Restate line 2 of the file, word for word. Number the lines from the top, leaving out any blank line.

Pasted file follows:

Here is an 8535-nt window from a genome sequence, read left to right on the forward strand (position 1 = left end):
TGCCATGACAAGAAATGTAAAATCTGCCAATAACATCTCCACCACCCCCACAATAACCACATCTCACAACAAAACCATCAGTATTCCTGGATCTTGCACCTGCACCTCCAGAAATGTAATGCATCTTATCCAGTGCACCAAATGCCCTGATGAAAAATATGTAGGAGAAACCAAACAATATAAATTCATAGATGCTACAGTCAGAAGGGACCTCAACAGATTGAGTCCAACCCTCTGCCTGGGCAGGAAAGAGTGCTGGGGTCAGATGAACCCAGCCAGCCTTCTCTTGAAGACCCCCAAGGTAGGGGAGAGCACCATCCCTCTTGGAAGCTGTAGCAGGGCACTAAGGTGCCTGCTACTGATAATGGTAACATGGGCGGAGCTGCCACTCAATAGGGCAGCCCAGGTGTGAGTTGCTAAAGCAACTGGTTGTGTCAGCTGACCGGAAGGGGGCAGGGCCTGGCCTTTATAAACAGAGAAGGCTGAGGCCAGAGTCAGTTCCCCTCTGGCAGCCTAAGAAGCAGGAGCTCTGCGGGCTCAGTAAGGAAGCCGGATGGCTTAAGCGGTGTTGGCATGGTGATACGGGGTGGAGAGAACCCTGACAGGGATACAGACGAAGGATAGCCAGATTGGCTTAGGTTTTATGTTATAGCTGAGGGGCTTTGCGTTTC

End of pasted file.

TGCCATGACAAGAAATGTAAAATCTGCCAATAACATCTCCACCACCCCCACAATAACCACATCTCACAACAAAACCATCAGTATTCCTGGATCTTGCACCTGCACCTCCAGAAATGTAATGCATCTTATCCAGTGCACCAAATGCCCTGATGAAAAATATGTAGGAGAAACCAAACAATATAAATTCATAGATGCTACAGTCAGAAGGGACCTCAACAGATTGAGTCCAACCCTCTGCCTGGGCAGGAAAGAGTGCTGGGGTCAGATGAACCCAGCCAGCCTTCTCTTGAAGACCCCCAAGGTAGGGGAGAGCACCATCCCTCTTGGAAGCTGTAGCAGGGCACTAAGGTGCCTGCTACTGATAATGGTAACATGGGCGGAGCTGCCACTCAATAGGGCAGCCCAGGTGTGAGTTGCTAAAGCAACTGGTTGTGTCAGCTGACCGGAAGGGGGCAGGGCCTGGCCTTTATAAACAGAGAAGGCTGAGGCCAGAGTCAGTTCCCCTCTGGCAGCCTAAGAAGCAGGAGCTCTGCGGGCTCAGTAAGGAAGCCGGATGGCTTAAGCGGTGTTGGCATGGTGATACGGGGTGGAGAGAACCCTGACAGGGATACAGACGAAGGATAGCCAGATTGGCTTAGGTTTTATGTTATAGCTGAGGGGCTTTGCGTTTC